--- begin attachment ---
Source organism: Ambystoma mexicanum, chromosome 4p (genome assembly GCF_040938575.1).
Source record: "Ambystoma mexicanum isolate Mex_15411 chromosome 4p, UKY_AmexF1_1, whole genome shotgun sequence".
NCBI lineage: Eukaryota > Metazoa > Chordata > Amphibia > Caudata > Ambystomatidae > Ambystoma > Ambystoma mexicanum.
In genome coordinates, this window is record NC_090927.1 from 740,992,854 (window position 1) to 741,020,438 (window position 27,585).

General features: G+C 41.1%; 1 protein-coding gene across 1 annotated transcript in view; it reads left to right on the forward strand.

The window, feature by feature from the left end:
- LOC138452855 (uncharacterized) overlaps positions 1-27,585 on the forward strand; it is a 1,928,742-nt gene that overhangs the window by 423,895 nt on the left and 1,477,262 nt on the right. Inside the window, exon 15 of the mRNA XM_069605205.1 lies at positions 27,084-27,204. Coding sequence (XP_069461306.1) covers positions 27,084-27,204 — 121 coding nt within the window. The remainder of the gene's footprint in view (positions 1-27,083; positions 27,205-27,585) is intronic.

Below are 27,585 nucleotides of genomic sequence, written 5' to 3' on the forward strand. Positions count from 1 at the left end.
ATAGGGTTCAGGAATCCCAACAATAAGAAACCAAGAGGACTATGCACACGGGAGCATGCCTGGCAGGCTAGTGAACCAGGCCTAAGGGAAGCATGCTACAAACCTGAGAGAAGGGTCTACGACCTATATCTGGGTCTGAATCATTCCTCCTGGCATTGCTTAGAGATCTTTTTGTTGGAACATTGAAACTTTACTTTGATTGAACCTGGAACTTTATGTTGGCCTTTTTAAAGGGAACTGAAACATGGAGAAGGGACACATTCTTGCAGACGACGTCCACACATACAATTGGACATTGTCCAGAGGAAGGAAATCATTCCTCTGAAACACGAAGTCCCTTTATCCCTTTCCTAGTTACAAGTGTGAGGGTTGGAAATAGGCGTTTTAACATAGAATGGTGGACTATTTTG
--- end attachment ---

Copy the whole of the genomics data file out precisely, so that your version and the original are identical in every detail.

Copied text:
Source organism: Ambystoma mexicanum, chromosome 4p (genome assembly GCF_040938575.1).
Source record: "Ambystoma mexicanum isolate Mex_15411 chromosome 4p, UKY_AmexF1_1, whole genome shotgun sequence".
NCBI lineage: Eukaryota > Metazoa > Chordata > Amphibia > Caudata > Ambystomatidae > Ambystoma > Ambystoma mexicanum.
In genome coordinates, this window is record NC_090927.1 from 740,992,854 (window position 1) to 741,020,438 (window position 27,585).

General features: G+C 41.1%; 1 protein-coding gene across 1 annotated transcript in view; it reads left to right on the forward strand.

The window, feature by feature from the left end:
- LOC138452855 (uncharacterized) overlaps positions 1-27,585 on the forward strand; it is a 1,928,742-nt gene that overhangs the window by 423,895 nt on the left and 1,477,262 nt on the right. Inside the window, exon 15 of the mRNA XM_069605205.1 lies at positions 27,084-27,204. Coding sequence (XP_069461306.1) covers positions 27,084-27,204 — 121 coding nt within the window. The remainder of the gene's footprint in view (positions 1-27,083; positions 27,205-27,585) is intronic.

Below are 27,585 nucleotides of genomic sequence, written 5' to 3' on the forward strand. Positions count from 1 at the left end.
ATAGGGTTCAGGAATCCCAACAATAAGAAACCAAGAGGACTATGCACACGGGAGCATGCCTGGCAGGCTAGTGAACCAGGCCTAAGGGAAGCATGCTACAAACCTGAGAGAAGGGTCTACGACCTATATCTGGGTCTGAATCATTCCTCCTGGCATTGCTTAGAGATCTTTTTGTTGGAACATTGAAACTTTACTTTGATTGAACCTGGAACTTTATGTTGGCCTTTTTAAAGGGAACTGAAACATGGAGAAGGGACACATTCTTGCAGACGACGTCCACACATACAATTGGACATTGTCCAGAGGAAGGAAATCATTCCTCTGAAACACGAAGTCCCTTTATCCCTTTCCTAGTTACAAGTGTGAGGGTTGGAAATAGGCGTTTTAACATAGAATGGTGGACTATTTTG